On an operational level, we’re of course not the only ones who are working in this field, but typically they require employees to download an app, or register and log in to a new platform. This leads to pretty terrible engagement rates — sometimes as low as 0.1–0.5%. Where we stand out is by connecting to the communication platforms already used by our customers, like Slack, Workplace by Facebook or Microsoft Yammer or even work e-mail. It allows employees to share and discuss ideas using software they are already familiar with, with no new app downloads, training or tutorials, giving us and average of ten times the level of engagement of our competitors.
On a cultural level, among other ways I think we stand out in our commitment to learning and development for every member of staff. We have an ‘Always be Learning’ fund for each employee of £600 (although we’ll happily exceed this if the right opportunities come along) to be spent on anything related to their development, from courses, events and workshops to books and annual Audible subscriptions. Since 2017 it’s seen us spend over £40,000 to help our team develop their skills and knowledge, with the knock-on effect being a happy group of people who constantly look to improve, enhance and expand what they bring to the table.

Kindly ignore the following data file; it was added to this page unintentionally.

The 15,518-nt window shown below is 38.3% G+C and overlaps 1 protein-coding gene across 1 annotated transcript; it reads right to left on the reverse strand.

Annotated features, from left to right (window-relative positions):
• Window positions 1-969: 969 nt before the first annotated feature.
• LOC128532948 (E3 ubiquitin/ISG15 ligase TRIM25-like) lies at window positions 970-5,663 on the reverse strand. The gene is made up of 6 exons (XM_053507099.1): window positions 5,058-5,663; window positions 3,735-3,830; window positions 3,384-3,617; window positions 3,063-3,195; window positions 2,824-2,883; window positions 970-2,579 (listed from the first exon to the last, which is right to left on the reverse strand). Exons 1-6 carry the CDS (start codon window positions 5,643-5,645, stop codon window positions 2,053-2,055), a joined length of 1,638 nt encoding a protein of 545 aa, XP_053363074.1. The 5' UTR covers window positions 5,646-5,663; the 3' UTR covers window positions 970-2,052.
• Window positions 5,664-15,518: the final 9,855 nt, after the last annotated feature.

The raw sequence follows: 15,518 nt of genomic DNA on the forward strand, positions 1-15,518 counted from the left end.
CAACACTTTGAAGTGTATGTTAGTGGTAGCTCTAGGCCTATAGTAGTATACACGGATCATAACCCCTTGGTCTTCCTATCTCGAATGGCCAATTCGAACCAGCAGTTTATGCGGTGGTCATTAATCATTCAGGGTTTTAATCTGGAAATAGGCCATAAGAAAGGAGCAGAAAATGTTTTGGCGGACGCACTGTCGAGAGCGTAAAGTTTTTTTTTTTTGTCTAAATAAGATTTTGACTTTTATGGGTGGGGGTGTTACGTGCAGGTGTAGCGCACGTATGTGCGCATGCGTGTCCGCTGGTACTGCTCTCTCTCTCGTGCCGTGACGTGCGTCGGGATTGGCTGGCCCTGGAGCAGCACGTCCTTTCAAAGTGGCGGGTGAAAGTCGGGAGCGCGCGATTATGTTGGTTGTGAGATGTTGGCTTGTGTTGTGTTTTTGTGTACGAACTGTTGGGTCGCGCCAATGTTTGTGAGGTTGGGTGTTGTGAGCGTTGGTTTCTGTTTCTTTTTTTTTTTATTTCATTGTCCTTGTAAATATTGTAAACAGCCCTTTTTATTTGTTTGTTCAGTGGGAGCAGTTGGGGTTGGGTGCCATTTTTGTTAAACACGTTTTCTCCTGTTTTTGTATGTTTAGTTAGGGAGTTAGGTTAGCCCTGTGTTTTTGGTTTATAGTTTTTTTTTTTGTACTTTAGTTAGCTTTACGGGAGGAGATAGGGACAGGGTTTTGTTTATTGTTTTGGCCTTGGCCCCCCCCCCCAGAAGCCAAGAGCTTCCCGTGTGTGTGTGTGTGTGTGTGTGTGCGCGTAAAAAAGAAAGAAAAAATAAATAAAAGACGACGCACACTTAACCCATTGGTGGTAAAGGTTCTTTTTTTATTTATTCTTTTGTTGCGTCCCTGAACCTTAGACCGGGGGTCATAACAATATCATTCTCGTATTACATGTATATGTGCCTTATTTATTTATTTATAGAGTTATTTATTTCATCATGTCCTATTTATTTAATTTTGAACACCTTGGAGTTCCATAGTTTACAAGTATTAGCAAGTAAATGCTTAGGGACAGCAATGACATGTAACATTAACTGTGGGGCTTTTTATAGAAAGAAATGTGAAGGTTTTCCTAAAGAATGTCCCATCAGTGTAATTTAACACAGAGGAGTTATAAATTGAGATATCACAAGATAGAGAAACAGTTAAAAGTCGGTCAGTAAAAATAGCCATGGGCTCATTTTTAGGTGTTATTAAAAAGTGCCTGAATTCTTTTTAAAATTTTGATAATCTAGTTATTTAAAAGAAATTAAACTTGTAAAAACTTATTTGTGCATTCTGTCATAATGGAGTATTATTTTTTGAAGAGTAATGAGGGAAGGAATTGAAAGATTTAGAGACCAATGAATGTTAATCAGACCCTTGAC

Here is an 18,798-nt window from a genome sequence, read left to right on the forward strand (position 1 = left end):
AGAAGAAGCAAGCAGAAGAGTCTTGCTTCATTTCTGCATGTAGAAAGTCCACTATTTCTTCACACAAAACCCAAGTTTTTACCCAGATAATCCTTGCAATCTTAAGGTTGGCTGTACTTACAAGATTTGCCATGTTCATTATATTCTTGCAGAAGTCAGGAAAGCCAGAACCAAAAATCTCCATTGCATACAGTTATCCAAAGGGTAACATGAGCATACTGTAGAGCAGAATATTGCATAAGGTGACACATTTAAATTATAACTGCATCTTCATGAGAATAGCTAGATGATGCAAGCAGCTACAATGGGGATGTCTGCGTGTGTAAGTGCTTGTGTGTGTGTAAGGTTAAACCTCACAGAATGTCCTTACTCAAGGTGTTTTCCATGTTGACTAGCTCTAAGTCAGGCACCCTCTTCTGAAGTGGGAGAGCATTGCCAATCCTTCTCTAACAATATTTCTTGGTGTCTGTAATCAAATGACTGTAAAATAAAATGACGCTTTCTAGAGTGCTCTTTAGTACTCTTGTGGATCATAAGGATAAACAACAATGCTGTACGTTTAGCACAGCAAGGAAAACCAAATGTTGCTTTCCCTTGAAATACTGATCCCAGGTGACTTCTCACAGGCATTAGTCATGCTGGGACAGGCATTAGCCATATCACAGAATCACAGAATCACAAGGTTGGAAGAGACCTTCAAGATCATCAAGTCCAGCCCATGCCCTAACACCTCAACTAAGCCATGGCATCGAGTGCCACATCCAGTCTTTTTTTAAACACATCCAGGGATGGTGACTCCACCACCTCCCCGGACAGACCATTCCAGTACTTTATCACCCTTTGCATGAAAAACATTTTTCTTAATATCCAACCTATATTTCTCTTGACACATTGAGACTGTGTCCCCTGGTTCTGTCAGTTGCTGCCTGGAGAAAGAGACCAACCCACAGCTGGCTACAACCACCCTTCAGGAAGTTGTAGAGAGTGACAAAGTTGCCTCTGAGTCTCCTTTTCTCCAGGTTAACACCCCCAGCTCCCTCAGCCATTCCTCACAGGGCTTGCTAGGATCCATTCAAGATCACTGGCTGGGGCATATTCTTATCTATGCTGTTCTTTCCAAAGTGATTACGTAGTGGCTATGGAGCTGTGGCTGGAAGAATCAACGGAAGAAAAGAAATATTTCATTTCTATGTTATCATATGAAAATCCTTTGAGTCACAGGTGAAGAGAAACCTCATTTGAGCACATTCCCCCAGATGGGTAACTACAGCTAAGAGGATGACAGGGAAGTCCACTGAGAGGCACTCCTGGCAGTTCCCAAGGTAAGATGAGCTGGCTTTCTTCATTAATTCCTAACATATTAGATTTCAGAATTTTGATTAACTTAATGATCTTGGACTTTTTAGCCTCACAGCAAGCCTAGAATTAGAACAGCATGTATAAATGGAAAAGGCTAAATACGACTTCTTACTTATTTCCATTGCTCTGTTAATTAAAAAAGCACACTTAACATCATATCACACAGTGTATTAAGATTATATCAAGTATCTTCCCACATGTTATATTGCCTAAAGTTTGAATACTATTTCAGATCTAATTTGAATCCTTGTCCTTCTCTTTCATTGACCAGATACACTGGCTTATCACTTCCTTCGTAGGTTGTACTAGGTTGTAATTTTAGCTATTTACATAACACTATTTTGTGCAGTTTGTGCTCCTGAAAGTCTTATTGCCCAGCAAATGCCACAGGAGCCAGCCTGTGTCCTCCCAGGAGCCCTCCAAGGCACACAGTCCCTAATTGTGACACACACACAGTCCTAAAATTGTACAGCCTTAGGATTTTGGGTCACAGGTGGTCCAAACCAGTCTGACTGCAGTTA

Which tips would you recommend to your colleagues in your industry to help them to thrive and not “burn out”?
I know a lot of people who have tips for making your working environment less demanding, but what I’ve found works for me is what you do when you’re not behind a desk. Make your time away from work as effective, meaningful and high quality as your time in the office. For me, that means unplugging from work emails and calls, making sure I’m getting enough sleep and only bringing my ‘whole self’ to work. If you’re so strung out you’re falling apart you’re really not going to be any use to anyone — least of all yourself.